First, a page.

Pro-Trump group plans dozens of anti-lockdown protests around the country, some in virus hot spots

The group claims the protests will be "drive-in" rallies.

April 28, 2020, 10:14 PM

Pro-Trump group, Women for America First, is organizing dozens of protests across the country against stay-at-home orders set to kick-off this Friday, including in coronavirus hot spots like New York City and Los Angeles.

The extensive list of protests to "Reopen America" are the latest in a line of demonstrations against stay-at-home orders amid the coronavirus pandemic, which have largely been backed by conservative groups.

According to Women for America First’s website, the gatherings aim to push back against "state government tyrants" and are set to take place this Friday and Saturday in major cities including Queens, N.Y., San Francisco, Orlando, and Madison, Wisc..

New York is the epicenter of the coronavirus pandemic in the United States. As of Sunday, the total number of New York COVID-19 fatalities was at 17,303, according to the state data. As of Tuesday evening, 64,275 people in New York have been hospitalized at some point during the pandemic according to data from Johns Hopkins.

While the group maintains the protests will be “drive-in” rallies, organizer and Women for America First chairwoman Amy Kremer tells ABC News she “can’t control what people do” when asked about protesters potentially violating social distancing guidelines at the gatherings.

A Trump campaign spokesperson told ABC News, “Women for America First is in no way affiliated with Donald J. Trump for President, Inc. These events are not affiliated with or sanctioned by the President’s campaign.”

Kremer, who has a tweet from President Donald Trump praising her appearance on "FOX and Friends" from 2018 pinned to her Twitter profile, pushed back when asked about some of the protests taking place in states that are still battling the coronavirus like New York City and Los Angeles, claiming, ”We're rallying in our cars. That's what we're encouraging people to do. And if you can get in your car and drive to the grocery store, you can certainly get in your car and circle a few blocks.”

On the group’s website, there are no specific instructions against getting out of a car or demonstrating on foot, and only one easily missable reference to the 'Reopen America" rallies being "drive-in' rallies for freedom."

"I can't control what everybody does. And I know there are protests going on across the country but what we are focused on is rallying for freedom," she said.

Kremer, a veteran conservative activist and one of the founders of the modern Tea Party movement, said she hopes to use her background as a grassroots political organizer to elevate the anti-lockdown movement.

“I had people reaching out to me saying, ‘Let’s get the band back together,’” Kremer, the former chairwoman of the Tea Party Express, said. “You have a lot of people that are new to this and don’t know what to do. So we decided we do what we do, and in the couple of days we have pulled events together across the country.”

"I can't control what everybody does. And I know there are protests going on across the country but what we are focused on is rallying for freedom," she said.

"We want people will be in their cars, with their signs, you know, decorated like for a parade, honking horns, thumbs up. And that's what we are encouraging. We are not encouraging anybody to go and break social distancing guidelines to protest," Kremer added.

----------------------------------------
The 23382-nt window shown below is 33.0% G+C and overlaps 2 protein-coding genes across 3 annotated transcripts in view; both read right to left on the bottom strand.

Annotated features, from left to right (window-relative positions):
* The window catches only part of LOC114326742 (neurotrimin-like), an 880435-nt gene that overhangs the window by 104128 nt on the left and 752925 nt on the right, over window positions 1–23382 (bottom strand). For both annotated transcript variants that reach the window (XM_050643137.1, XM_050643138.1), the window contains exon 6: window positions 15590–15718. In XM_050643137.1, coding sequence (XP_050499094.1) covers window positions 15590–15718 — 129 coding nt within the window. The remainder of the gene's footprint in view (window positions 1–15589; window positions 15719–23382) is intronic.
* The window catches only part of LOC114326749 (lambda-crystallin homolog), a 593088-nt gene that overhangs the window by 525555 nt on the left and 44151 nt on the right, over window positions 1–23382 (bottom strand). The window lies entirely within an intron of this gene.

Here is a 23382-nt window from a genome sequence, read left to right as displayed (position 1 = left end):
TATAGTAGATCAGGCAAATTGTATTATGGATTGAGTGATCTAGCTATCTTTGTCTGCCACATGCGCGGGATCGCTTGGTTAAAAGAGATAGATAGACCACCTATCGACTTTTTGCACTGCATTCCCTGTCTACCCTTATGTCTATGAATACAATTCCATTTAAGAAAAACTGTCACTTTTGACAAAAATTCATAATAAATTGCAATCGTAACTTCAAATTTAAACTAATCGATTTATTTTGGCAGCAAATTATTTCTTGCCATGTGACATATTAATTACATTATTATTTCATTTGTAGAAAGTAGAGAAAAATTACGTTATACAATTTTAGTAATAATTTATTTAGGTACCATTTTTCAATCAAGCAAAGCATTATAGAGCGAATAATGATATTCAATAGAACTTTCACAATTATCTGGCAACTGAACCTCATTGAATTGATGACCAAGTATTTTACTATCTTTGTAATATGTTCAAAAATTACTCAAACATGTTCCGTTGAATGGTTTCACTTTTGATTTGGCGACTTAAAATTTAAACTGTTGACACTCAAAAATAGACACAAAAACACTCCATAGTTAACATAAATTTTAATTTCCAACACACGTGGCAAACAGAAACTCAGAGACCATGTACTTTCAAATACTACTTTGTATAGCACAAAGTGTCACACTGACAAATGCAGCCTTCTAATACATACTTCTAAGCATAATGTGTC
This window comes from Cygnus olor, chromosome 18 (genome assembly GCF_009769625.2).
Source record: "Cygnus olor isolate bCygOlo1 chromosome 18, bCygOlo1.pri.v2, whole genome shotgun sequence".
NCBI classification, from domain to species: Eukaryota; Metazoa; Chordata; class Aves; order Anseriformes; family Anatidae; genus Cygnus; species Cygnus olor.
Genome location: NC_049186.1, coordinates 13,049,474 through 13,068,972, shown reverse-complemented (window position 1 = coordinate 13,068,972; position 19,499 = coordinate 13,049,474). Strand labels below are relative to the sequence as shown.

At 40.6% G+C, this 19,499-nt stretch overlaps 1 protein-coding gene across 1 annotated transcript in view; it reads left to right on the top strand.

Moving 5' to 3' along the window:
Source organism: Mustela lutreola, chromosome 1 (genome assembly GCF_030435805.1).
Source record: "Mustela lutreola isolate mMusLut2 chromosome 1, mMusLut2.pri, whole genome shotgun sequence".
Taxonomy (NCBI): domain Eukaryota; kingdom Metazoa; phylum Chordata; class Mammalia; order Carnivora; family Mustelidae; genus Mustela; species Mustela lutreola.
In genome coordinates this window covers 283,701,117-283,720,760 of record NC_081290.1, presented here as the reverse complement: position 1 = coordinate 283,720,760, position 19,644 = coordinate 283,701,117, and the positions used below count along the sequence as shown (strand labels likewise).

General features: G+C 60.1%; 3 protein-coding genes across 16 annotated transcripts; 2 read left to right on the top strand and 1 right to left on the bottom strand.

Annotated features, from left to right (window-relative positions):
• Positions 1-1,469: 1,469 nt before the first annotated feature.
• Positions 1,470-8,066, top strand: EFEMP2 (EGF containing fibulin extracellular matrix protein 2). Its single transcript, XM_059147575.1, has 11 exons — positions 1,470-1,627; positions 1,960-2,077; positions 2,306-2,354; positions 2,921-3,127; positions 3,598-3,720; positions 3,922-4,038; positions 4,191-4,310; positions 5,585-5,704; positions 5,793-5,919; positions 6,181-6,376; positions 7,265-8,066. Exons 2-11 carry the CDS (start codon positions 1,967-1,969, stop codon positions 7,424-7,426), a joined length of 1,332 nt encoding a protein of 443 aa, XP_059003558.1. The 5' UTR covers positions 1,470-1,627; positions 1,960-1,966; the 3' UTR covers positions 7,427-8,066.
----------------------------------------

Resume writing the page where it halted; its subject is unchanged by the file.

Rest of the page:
Kremer was the chair of TrumpPAC in 2016, which later became Great America PAC, which worked to support Trump's campaign during the 2016 presidential election. She later founded Women for Trump in 2018, a name that the Trump campaign now use for their women outreach coalition.

Other local groups will help organize the effort in across states, like We Have Rights in California.

President Trump has seemed to encourage the demonstrations, tweeting support for Michiganders, Minnesotans and Virginians protesting against restrictions, writing in separate all-caps tweets: "LIBERATE MICHIGAN!"; "LIBERATE MINNESOTA!"; and "LIBERATE VIRGINIA, and save your great 2nd Amendment. It is under siege!"

Trump was asked about whether a protest in Wisconsin organized by White House economic adviser Stephen Moore is in opposition to his own guidance. The president responded by saying there's "a lot of injustice," specifically going on to reference Virginia, where he said "they want to take your guns away," though he didn't explain how that was connected to coronavirus.

Despite protests against guidelines to combat the coronavirus popping up in states over the last few weeks, Americans overwhelming favor restrictions related to containing the coronavirus and fear moving too quickly to reopen the economy, according to a recent ABC News/Ipsos poll.

Even 82% of Republicans align with the view that social distancing and stay-at-home orders are responsible, life-saving actions, while just 17% say the restrictive measures are a government overreaction that infringes on an individual's freedom.

Health experts, including those working on President Trump’s coronavirus task force, have warned protesters about the potential damage easing restrictions too early could have on efforts to combat the virus.

“If you jump the gun and go into a situation where you have a big spike, you’re going to set yourself back," Dr. Anthony Fauci, the top government official on infectious diseases, told ABC News chief anchor George Stephanopoulos on “Good Morning America.”

"So as painful as it is to go by the careful guidelines of gradually phasing into a reopening, it’s going to backfire. That’s the problem,” he said.

ABC News' Ali Dukakis contributed to this report.